Making his first public comments on Iran as the chief U.S. diplomat, Blinken reiterated President Joe Biden’s policy “that if Iran comes back into full compliance with its obligations under the JCPOA, the United States would do the same thing.”
The nuclear deal, formally called the Joint Comprehensive Plan of Action (JCPOA), was struck by Iran and six major powers in 2015 and committed Iran to restricting its nuclear program in return for sanctions relief from the United States and others.
|U.S. Secretary of State Antony Blinken (Photo: IJR)|
Trump abandoned the deal in 2018 and reimposed U.S. sanctions, leading Iran to begin violating its terms.
If Iran returns to the deal, Washington would seek to build what Blinken called a “longer and stronger agreement” that would deal with other “deeply problematic” issues, Reuters said.
English lockdown set to last until at least March, Johnson indicates
Prime Minister Boris Johnson indicated on Wednesday the COVID-19 lockdown in England would last until March 8 when schools could start to reopen as the government announced new measures to clamp down on travel to and from Britain.
England has been in lockdown since the start of January with schools, pubs and restaurants closed and people told to stay home as much as possible. Scotland, Wales and Northern Ireland, whose governments decide on their own measures, are also under various restrictions.
Britain has begun a vaccination programme aimed at delivering shots to 15 million people in priority groups by the middle of February.
|Prime Minister Boris Johnson indicated on Wednesday the COVID-19 lockdown in England would last until March 8 (Photo: DNA India)|
Johnson told parliament he hoped that would allow schools to begin reopening the following month.
Britain has banned travellers from 22 high-risk nations, where new coronavirus variants have emerged, such as South Africa and some in South America, or may be present, like Portugal.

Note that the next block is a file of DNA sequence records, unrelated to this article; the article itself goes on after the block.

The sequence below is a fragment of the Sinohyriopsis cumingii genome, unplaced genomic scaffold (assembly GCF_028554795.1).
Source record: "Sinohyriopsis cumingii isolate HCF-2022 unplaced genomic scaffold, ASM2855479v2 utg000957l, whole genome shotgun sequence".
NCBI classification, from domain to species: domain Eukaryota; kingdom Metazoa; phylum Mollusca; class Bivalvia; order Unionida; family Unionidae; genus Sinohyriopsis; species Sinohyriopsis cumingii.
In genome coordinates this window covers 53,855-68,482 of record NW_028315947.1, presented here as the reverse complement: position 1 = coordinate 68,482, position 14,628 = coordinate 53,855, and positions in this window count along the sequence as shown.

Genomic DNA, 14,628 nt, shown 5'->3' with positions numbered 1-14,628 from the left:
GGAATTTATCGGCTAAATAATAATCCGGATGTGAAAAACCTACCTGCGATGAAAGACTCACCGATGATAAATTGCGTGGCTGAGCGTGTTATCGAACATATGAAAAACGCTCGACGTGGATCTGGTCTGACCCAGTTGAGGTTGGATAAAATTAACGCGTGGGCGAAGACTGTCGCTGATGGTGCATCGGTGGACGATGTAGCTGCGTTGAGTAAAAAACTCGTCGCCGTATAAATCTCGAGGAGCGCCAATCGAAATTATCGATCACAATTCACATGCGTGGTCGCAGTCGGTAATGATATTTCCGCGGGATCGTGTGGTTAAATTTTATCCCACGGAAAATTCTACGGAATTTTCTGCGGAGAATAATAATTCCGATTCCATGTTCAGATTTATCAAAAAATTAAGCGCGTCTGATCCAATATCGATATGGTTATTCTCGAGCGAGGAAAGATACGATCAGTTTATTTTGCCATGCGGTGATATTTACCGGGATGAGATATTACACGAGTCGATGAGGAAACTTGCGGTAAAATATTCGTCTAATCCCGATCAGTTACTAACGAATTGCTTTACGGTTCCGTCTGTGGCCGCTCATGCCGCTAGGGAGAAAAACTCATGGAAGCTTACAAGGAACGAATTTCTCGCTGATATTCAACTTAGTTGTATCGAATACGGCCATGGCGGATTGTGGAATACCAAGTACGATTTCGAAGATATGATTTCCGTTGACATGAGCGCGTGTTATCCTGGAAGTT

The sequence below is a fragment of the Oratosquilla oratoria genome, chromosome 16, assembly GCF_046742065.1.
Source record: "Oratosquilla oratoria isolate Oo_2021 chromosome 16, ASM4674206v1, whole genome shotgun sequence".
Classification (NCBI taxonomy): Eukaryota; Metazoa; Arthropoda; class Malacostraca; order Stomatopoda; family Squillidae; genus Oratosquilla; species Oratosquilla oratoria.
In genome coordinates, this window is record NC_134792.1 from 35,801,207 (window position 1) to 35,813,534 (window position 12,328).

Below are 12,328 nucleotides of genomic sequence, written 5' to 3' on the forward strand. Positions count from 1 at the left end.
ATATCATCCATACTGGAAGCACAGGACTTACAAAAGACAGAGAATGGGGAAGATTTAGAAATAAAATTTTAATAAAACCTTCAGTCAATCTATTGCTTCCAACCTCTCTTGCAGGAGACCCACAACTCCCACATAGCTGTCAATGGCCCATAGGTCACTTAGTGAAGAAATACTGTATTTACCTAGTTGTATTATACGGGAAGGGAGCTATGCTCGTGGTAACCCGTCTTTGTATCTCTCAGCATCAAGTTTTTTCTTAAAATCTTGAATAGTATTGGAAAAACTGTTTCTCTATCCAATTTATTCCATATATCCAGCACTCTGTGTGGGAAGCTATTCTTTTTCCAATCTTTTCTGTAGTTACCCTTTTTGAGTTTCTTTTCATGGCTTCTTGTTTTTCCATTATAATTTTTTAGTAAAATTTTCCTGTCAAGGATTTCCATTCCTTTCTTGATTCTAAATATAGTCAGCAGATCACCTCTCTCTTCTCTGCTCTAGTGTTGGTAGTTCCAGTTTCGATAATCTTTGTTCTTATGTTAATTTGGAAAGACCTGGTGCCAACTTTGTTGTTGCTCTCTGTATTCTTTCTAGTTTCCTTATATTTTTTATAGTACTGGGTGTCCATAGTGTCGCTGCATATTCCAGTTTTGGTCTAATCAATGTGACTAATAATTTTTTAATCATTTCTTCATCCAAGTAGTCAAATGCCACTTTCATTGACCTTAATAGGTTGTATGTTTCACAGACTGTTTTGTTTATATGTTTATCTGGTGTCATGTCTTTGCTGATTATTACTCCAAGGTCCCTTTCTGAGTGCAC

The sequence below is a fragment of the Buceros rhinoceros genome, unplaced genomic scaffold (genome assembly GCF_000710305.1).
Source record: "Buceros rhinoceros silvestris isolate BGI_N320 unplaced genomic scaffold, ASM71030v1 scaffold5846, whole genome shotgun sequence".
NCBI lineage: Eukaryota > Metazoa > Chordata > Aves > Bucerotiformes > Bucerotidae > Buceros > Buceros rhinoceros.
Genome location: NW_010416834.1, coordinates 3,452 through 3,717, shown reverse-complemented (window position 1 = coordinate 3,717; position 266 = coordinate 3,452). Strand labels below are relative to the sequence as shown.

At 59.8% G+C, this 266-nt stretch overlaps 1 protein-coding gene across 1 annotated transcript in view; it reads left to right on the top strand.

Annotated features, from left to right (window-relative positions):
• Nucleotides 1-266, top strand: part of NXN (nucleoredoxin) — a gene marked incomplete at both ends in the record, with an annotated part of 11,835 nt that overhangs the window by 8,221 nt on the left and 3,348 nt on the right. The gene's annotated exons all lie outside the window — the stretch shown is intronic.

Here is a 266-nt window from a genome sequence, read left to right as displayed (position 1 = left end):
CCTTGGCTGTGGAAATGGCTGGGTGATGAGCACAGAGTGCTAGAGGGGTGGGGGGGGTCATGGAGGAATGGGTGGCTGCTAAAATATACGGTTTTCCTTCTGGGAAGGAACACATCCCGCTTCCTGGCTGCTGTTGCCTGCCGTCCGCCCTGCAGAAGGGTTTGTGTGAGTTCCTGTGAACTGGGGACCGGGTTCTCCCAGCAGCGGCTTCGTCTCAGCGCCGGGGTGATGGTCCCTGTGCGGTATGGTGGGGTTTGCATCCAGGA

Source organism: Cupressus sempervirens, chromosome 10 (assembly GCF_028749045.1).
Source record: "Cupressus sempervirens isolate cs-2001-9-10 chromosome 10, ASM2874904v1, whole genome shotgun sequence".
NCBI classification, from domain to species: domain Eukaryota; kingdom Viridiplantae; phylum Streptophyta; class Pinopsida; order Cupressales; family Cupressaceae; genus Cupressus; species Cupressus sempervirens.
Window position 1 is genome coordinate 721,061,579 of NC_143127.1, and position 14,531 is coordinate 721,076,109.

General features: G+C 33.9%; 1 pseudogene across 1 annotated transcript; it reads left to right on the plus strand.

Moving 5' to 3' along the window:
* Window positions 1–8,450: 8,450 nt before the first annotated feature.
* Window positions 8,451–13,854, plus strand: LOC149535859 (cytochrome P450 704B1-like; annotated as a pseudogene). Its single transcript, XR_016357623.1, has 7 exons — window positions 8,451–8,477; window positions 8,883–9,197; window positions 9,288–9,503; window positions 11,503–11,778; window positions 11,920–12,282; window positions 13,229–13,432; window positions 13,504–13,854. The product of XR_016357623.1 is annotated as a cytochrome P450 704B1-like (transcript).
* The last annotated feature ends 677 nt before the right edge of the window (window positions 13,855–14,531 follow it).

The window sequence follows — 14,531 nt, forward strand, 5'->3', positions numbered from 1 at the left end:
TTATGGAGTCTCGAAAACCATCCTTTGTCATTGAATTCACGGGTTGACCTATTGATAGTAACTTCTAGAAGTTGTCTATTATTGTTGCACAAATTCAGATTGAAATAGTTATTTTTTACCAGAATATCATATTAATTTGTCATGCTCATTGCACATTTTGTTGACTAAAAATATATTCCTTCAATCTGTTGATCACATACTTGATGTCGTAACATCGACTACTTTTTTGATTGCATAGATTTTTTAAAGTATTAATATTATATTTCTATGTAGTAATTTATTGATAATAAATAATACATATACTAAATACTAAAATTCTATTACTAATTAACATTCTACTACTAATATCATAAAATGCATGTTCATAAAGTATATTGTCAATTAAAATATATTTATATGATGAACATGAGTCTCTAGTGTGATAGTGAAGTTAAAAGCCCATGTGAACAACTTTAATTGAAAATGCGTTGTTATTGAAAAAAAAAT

The government said new measures would mean travellers to Britain from those countries who could not be refused entry would now have to quarantine for 10 days in government-provided accommodation.
Gold price prediction – prices consolidate following fed decision
Gold prices moved lower but finished off session lows. The dollar moved higher on Wednesday, putting downward pressure on the yellow metal. US yields declined following the Fed monetary policy meeting. In the Fed’s statement, the central bank took out language from the December meeting that said that the economy continued to recover but remain below levels at the beginning of the year. Instead, they said that the economy had moderated in recent months, with weakness concentrated in the sectors most adversely affected by the pandemic.
Gold prices edged lower but rebounded into the close nearly forming a doji day with a lower wick. Prices fell below support which is now resistance near the 10-day moving average at 1,850 Support is seen near the January lows at 1,802.
Short-term momentum has turned negative as the fast stochastic generated a crossover sell signal, and is now poised to generate a crossover buy signal which is a sign of consolidation. Medium-term negative momentum has decelerated as the MACD (moving average convergence divergence) histogram is printing in the red with a rising trajectory, which points to consolidation, FX Empire said.